BioWorld International Correspondent
LONDON - AstraZeneca plc has agreed to buy Arrow Therapeutics Ltd., an antiviral specialist, for $150 million cash.
The company will continue to operate as an independent unit, maintaining its facility in London, with Ken Powell, co-founder and CEO, as its head.
"I'm very pleased. This is an extremely good exit both for investors and for the company," Powell told BioWorld International. "We are not giving up the baby, but allowing it to grow into a teenager."
The company has raised £43 million (US$84.6 million) in three private funding rounds from investors, including GIMV, of Belgium; Atlas Venture of Waltham, Mass.; Alta Partners, of San Francisco; NIF Ventures and ITX, both of Japan; Techno Venture Management, of Germany; and 3i plc, Northern Venture Managers, Scottish Widows Investment Partnership and Unibio, of the UK.
For AstraZeneca, it is the third big ticket deal in two days, following news of a $500 million collaboration with Argenta Discovery Ltd., of Harlow, UK, in chronic obstructive pulmonary disease, and a $310 million agreement with Palatin Technologies Inc., of Cranberry, N.J., in obesity.
The $150 million price tag is not as large as some recent deals, such as the $454 million acquisition by GlaxoSmithKline plc of Domantis Ltd. - the domain antibody company, which had raised $83 million in private funding - or even the $210 million AstraZeneca paid for KuDOS Ltd. in December 2005. The Cambridge, UK-based DNA signaling company had raised the same amount of venture capital as Arrow.
Powell said that the $150 million being paid "is a very sensible price. It is not inflated, but for our investors, it is cash. We're in a situation where much of the value in Arrow is to come. Our value is in what we've shown we can do, which is to go from a platform technology to target discovery, preclinical development and take products into the clinic."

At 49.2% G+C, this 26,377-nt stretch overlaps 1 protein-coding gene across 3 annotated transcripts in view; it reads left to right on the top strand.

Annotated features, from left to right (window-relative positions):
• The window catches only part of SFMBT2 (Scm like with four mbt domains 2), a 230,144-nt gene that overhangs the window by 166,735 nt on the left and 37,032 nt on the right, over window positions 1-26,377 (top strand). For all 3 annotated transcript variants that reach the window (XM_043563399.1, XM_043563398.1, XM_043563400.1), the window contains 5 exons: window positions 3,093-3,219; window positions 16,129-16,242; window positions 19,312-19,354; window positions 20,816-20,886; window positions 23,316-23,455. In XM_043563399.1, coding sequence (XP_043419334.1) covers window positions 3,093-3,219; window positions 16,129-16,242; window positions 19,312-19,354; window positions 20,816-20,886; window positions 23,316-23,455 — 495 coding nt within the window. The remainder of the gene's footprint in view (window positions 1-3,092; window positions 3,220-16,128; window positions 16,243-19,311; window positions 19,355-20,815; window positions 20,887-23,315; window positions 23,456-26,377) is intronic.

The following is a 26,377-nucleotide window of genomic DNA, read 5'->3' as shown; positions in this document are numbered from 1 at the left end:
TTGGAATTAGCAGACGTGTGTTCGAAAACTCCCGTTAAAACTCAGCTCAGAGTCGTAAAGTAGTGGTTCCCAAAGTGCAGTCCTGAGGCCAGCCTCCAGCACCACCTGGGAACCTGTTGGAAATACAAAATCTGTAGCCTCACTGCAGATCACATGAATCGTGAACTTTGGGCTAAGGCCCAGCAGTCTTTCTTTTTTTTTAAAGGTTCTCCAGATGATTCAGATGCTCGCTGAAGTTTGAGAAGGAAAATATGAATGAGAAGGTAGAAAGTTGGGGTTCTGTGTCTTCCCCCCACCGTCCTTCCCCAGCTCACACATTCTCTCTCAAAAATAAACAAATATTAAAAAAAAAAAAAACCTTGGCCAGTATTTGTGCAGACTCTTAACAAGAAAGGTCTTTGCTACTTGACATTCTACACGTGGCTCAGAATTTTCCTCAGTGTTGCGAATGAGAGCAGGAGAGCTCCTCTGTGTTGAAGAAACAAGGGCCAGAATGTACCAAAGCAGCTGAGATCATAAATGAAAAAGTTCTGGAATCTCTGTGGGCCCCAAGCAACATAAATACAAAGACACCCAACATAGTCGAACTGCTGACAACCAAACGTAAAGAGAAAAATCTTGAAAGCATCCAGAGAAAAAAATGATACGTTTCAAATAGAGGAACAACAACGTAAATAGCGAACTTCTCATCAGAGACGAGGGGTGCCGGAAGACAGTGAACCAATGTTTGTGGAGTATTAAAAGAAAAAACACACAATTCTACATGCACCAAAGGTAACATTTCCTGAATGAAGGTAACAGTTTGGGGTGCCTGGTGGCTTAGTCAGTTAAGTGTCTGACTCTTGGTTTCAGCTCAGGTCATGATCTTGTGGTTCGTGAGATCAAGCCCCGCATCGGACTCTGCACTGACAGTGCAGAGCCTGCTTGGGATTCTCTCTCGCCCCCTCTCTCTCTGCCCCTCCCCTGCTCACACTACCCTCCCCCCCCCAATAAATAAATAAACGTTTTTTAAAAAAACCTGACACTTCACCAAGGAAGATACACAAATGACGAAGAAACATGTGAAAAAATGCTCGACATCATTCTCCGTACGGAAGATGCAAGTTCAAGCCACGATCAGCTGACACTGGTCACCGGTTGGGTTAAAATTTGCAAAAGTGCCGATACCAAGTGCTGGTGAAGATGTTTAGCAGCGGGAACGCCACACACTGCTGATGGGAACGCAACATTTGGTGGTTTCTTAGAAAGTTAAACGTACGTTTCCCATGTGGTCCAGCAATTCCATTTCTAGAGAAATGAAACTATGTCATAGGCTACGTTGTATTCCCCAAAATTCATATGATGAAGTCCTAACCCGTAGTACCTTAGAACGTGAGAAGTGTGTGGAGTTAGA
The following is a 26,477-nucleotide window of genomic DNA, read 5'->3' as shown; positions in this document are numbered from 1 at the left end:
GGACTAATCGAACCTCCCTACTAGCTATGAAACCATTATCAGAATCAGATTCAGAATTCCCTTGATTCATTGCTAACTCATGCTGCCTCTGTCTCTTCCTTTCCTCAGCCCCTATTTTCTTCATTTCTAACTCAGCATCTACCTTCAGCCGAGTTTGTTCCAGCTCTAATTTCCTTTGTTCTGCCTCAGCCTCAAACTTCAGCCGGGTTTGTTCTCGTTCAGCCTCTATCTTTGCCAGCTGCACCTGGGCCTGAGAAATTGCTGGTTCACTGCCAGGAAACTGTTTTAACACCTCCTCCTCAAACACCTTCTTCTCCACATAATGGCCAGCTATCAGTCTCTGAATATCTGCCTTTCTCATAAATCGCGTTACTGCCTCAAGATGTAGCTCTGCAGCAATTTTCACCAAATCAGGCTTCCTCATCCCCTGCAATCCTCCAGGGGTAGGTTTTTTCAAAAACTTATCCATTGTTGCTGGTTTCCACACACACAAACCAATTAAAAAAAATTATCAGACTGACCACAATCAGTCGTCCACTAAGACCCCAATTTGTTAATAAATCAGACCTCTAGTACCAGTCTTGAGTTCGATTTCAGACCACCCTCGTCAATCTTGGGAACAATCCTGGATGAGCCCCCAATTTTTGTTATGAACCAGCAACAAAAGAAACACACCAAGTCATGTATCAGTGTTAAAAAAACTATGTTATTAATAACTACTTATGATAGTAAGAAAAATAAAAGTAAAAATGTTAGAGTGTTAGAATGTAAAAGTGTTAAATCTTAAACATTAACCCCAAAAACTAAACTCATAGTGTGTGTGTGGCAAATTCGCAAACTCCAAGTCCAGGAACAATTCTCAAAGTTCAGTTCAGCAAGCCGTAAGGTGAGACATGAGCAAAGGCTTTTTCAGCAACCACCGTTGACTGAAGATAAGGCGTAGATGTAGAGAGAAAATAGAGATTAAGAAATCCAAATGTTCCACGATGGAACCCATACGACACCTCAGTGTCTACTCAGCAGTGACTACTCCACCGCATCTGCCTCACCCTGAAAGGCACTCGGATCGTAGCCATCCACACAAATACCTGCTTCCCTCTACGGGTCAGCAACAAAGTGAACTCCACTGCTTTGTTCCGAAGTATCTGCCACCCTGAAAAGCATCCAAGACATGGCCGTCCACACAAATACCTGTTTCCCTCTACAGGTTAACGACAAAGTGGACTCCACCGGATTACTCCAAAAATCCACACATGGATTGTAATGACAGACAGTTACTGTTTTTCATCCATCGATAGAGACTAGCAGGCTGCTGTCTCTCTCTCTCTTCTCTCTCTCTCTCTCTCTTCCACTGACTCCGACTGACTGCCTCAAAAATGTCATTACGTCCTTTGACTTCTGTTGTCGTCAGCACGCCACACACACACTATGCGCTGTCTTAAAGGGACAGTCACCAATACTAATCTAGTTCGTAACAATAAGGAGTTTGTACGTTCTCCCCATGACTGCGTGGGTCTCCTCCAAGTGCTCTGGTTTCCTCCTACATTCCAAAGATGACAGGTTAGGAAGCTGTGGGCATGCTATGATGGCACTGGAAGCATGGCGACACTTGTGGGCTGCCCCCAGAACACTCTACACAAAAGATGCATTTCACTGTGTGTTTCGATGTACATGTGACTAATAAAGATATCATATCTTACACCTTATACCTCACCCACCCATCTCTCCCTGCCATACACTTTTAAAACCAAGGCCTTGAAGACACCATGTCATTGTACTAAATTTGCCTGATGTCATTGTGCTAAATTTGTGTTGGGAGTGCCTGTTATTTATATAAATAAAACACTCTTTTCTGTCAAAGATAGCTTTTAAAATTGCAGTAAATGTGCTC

Arrow was founded in 1998 around technology from University College London for the rapid identification of genes that are essential to bacterial or viral survival. It has used these targets as the basis for small-molecule drug discovery in antivirals, and has three products in clinical trials currently.
The lead product, against respiratory syncytial virus, was partnered in a $217 million deal to Novartis AG, of Basel, Switzerland, in July 2005, and is in Phase II trials. Two products against Hepatitis C entered clinical development recently.
The three AstraZeneca deals in the past two days came on top of a large-scale deal with Bristol-Myers Squibb Co., in diabetes and the news of a $100 million investment in anti-infectives research at its research and development facility in Boston, both announced in January.
The London-based company has faced some big setbacks, too, most recently last month when NXY-059 (cerovive), being developed with partner Renovis Inc., of South San Francisco, failed in a 2,300-patient Phase III trial in stroke.
Then in November, AstraZeneca said it would have to carry out a further Phase IIb trial of CytoFab in treating septic shock, following consultation with the FDA and the European regulator European Medicines Agency.
The company and its partner Protherics plc had said earlier that a single Phase III starting in 2007 would be enough for registration.
AstraZeneca also has had notable failures in its in house pipeline, such as the Phase III drug Galida, pulled in May 2006, and the anticoagulant Exanta, which flopped a year ago.
Acquiring biotech assets is a central part of AstraZeneca's strategy for filling its impoverished-looking pipeline, but it has stressed also that it wants to preserve the entrepreneurial culture of companies it acquires.
Although Arrow will be an independent unit, Powell said he hopes not to be too much at arms' length. "We want to get access to the toy box of technology in AstraZeneca. It will allow us to do things we can't at the moment, because we don't have the resources."